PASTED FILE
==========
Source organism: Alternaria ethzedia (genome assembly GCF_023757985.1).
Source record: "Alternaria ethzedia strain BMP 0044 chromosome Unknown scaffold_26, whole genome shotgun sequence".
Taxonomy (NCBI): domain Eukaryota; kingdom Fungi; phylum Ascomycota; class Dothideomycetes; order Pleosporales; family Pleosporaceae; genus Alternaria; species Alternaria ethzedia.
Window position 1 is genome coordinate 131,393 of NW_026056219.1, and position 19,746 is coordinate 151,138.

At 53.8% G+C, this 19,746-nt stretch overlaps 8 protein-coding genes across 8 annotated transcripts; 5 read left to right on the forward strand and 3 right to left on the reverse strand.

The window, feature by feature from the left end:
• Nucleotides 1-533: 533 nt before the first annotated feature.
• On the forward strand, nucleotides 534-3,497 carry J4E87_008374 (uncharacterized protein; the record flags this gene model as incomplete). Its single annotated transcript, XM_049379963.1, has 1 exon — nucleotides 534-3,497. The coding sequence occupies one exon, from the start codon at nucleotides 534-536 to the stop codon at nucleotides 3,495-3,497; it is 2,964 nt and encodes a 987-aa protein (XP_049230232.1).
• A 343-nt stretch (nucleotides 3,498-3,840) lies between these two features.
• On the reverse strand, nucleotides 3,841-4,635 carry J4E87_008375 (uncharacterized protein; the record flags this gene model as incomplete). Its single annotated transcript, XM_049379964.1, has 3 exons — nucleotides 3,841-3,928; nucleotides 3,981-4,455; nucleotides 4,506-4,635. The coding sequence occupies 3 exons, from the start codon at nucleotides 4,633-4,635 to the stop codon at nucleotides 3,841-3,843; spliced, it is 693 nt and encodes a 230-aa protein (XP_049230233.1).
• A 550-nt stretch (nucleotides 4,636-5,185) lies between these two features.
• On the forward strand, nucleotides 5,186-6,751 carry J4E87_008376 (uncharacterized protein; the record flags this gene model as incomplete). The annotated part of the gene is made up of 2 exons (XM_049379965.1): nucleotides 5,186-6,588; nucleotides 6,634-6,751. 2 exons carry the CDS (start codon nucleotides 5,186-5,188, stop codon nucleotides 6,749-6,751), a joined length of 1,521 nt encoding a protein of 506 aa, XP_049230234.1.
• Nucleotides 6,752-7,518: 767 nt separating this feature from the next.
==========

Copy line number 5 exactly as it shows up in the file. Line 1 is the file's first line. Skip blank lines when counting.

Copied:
At 53.8% G+C, this 19,746-nt stretch overlaps 8 protein-coding genes across 8 annotated transcripts; 5 read left to right on the forward strand and 3 right to left on the reverse strand.